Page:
View our full glossary of assessment terms.
For more information about Return to Health Visiting, contact us:
- Email: HAS.CPD@uwe.ac.uk
- Telephone: +44 (0)117 32 81158
Changing Field of Practice
If you already hold an active registration as a SCPHN, either as a Health Visitor, School Nurse or Occupational Health Nurse and would like to work in another field of practice as a SCPHN you can apply to undertake a 20-credit evidencing work-based learning module at Level M so you can practice in another field. To do this, you'll need to be supported by an employer so you can complete a minimum of 10 weeks in practice supported by a qualified practice assessor and compile a portfolio to evidence your learning.
For more information, contact us:
- Email: HAS.CPD@uwe.ac.uk
- Telephone: +44 (0)117 32 81158
Careers / Further study
You will need to already be working in an appropriate placement setting and on successful completion of the course you'll be able to:
- Register with the NMC as a Specialist Community Public Health Nurse.
- Register as a Community Practitioner Nurse Prescriber (if you have completed the V100 element of the course)
- Enhance and build on your previous professional qualifications and practice.
- Develop your public health knowledge and skills.
- Start a career in public health nursing.
There is currently no published fee data for this course.
Supplementary fee information
Health Education England may fund courses for employees of NHS Trusts and some independent organisations.
This usually means that:
- Health Education England will pay all or part of the tuition fee (and placement fee if applicable)
- You'll continue to receive a salary or training/cost of living allowance
- Your employer provides placements.
We recommend you contact your manager/training manager for more information.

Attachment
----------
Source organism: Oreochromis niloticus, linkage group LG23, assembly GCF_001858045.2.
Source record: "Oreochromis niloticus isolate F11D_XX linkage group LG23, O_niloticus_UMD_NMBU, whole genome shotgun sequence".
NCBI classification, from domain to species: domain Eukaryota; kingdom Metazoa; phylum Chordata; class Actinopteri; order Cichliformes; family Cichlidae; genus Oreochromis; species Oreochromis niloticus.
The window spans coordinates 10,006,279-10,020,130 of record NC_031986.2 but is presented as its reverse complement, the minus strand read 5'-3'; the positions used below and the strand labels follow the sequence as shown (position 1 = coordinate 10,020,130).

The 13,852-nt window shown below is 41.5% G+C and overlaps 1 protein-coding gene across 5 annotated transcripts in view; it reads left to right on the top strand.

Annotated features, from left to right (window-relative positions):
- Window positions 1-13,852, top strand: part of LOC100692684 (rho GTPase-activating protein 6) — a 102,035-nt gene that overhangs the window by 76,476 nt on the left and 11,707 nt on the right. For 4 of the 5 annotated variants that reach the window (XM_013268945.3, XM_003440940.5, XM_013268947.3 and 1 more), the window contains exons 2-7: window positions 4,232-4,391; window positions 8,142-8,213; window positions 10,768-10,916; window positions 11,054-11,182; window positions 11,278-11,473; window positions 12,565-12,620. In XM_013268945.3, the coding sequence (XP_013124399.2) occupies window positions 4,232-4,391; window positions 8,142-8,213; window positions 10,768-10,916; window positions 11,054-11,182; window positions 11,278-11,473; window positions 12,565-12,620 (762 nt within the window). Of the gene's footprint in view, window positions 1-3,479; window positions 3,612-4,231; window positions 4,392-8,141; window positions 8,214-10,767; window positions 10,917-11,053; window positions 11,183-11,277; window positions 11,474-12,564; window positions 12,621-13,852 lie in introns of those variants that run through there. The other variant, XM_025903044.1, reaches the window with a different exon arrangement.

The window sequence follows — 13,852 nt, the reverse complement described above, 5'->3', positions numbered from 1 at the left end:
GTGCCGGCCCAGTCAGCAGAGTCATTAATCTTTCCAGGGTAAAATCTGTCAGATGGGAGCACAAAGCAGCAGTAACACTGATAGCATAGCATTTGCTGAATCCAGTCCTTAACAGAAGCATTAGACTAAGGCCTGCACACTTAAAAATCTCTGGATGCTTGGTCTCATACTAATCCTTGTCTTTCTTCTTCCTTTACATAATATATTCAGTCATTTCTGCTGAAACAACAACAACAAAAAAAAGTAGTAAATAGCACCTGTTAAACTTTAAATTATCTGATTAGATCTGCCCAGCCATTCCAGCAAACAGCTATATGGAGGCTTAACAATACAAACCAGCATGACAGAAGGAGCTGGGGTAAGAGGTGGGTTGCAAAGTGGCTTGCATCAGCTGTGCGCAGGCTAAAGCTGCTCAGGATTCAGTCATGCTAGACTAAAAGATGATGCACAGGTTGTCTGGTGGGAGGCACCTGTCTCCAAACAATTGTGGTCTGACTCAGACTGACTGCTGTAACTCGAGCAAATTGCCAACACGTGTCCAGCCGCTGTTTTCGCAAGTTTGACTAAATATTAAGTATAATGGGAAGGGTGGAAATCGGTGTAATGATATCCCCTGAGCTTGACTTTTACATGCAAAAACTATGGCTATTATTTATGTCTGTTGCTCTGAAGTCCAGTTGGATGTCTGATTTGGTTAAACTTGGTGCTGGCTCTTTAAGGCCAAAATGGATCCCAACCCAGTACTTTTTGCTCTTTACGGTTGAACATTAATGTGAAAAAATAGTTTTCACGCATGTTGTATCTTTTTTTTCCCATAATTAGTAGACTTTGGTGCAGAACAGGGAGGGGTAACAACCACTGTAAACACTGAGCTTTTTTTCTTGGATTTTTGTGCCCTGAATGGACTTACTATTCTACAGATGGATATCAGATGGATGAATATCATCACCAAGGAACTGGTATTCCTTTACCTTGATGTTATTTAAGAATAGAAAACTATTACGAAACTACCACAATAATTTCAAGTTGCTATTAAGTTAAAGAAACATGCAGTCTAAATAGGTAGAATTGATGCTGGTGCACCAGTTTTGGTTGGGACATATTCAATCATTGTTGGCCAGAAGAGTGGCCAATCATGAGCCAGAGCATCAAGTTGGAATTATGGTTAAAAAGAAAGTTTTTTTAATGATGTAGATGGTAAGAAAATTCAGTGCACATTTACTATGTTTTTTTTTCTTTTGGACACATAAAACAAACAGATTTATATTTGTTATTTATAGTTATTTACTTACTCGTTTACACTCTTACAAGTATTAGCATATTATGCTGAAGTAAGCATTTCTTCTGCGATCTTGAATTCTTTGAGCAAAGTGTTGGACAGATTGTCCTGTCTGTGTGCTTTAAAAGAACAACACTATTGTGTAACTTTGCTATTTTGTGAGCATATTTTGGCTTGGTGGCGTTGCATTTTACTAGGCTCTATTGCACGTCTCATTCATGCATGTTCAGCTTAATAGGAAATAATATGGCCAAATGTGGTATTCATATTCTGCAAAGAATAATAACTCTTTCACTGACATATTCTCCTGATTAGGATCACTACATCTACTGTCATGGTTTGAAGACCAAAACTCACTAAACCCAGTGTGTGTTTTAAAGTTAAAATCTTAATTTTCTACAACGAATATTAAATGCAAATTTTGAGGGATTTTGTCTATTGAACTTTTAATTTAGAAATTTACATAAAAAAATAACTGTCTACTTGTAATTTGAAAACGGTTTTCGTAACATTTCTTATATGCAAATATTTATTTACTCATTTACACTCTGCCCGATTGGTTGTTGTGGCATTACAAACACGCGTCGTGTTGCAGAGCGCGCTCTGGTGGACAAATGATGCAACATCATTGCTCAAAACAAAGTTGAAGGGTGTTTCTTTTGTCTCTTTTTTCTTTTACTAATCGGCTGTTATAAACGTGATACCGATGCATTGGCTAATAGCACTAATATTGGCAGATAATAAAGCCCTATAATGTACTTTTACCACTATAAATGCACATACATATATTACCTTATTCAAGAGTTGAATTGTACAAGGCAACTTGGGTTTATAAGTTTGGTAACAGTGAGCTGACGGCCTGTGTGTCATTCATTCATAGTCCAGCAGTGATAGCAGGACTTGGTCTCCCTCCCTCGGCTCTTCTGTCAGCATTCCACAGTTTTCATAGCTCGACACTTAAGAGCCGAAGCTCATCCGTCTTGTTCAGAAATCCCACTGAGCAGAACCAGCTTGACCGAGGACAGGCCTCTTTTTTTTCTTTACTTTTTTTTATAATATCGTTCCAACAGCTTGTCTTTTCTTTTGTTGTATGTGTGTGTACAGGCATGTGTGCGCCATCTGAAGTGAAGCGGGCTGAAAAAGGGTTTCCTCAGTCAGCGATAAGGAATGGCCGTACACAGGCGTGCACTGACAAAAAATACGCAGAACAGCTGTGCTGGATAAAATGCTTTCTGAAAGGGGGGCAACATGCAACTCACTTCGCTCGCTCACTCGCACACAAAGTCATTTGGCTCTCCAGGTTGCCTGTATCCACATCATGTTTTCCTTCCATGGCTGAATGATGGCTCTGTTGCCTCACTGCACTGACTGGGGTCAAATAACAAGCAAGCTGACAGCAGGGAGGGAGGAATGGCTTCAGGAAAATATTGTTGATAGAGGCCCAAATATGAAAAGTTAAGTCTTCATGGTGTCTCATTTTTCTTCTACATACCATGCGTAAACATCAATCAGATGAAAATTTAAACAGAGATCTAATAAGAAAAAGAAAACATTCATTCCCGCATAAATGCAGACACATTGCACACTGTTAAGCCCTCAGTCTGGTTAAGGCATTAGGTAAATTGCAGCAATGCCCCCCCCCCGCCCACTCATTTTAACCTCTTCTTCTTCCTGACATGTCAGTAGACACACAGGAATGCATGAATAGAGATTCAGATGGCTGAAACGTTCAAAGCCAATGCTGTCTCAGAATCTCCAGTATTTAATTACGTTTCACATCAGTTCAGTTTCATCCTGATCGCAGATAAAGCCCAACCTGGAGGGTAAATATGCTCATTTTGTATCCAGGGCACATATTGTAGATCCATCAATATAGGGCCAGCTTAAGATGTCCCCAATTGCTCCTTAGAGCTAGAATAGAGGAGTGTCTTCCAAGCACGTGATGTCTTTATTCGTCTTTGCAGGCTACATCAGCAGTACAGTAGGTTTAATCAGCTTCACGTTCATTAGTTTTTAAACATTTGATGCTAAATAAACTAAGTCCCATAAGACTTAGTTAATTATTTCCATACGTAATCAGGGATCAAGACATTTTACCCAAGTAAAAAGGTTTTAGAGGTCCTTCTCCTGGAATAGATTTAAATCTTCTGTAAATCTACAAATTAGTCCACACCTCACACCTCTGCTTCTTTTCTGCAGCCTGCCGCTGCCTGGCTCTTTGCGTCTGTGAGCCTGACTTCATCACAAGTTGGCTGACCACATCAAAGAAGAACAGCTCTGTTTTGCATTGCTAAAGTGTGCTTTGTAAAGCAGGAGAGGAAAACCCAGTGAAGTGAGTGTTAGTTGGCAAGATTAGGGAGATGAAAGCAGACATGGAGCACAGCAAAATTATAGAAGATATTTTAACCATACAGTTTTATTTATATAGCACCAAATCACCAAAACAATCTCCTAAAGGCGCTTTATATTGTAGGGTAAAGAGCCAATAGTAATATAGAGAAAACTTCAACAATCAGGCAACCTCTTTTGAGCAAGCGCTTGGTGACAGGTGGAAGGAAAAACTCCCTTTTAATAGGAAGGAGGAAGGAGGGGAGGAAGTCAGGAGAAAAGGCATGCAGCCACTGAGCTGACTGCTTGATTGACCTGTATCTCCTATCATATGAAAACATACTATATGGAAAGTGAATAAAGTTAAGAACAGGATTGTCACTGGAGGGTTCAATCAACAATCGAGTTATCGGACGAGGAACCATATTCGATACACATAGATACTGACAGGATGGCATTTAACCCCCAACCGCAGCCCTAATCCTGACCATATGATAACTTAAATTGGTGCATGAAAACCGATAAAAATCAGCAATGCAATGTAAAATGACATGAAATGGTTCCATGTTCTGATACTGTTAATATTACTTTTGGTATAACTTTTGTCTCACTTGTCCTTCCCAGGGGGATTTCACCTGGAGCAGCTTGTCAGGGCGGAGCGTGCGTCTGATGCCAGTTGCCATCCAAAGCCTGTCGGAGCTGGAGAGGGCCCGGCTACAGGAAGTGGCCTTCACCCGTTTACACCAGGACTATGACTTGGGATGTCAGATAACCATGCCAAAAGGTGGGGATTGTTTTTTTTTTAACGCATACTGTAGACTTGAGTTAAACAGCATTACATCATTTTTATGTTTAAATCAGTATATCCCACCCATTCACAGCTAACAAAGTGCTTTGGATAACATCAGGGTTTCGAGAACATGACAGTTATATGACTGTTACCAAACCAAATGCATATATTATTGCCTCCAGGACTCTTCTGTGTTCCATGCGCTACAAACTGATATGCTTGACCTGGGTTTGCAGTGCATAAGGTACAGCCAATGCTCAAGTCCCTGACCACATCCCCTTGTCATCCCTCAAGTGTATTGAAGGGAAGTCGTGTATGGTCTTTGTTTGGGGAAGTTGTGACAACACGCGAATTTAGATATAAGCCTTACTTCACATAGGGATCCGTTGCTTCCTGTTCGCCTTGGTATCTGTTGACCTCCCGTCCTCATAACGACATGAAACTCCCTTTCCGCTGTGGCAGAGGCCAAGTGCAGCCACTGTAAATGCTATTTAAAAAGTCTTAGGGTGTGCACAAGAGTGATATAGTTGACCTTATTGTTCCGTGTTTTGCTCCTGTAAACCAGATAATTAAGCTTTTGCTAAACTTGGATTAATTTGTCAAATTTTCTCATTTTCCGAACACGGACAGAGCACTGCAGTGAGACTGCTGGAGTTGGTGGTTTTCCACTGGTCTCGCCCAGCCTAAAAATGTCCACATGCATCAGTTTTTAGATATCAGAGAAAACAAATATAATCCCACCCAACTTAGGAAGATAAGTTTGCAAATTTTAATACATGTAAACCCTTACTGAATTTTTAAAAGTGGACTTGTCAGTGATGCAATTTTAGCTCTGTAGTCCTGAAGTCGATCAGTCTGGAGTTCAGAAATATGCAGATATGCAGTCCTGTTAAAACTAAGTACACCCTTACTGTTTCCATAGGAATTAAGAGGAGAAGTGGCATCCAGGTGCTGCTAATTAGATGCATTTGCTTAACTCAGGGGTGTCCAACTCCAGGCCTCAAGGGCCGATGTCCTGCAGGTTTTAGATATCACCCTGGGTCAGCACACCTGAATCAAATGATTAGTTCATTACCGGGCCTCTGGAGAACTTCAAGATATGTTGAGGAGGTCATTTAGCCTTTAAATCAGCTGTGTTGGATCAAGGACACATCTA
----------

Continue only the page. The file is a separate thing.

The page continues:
You'll need to have the following:
- Active first level registration on the Nursing and Midwifery Council (NMC) professional register.
- 120 credits at Level 2 or above (if you do not fulfil this criteria but have other relevant/equivalent qualifications or experience, we'll consider your application on an individual basis and we may advise you to access the 'Accelerated Learning for Professionals' module, and when you've successfully completed this, you'll fulfil this entry requirement.
- To get onto the course, you need to secure a secondment opportunity or a studentship, supported by a fixed term contract from an employer. Your employer will then pay you a salary/cost of living allowance pro-rata for the period that you are on the course, as well as provide you with a practice placement, which is essential for entry onto the course. Organisations will be soon be advertising these opportunities on the NHS Jobs website, so we advise you to check this site regularly.
- To secure a sponsored or seconded place from an NHS Trust or other employer, all students will need to have successfully completed an in-depth Disclosure and Barring Service (DBS) check and have a satisfactory Occupational Health status.
Our recruitment to this course is informed by Health Education England's Values Based Recruitment Framework and the purpose of this is to ensure that we recruit students whose individual values and behaviours align with the values of the NHS Constitution.
How to apply
As soon as you've secured a placement from a Trust, you can apply using the online link 'Apply now'.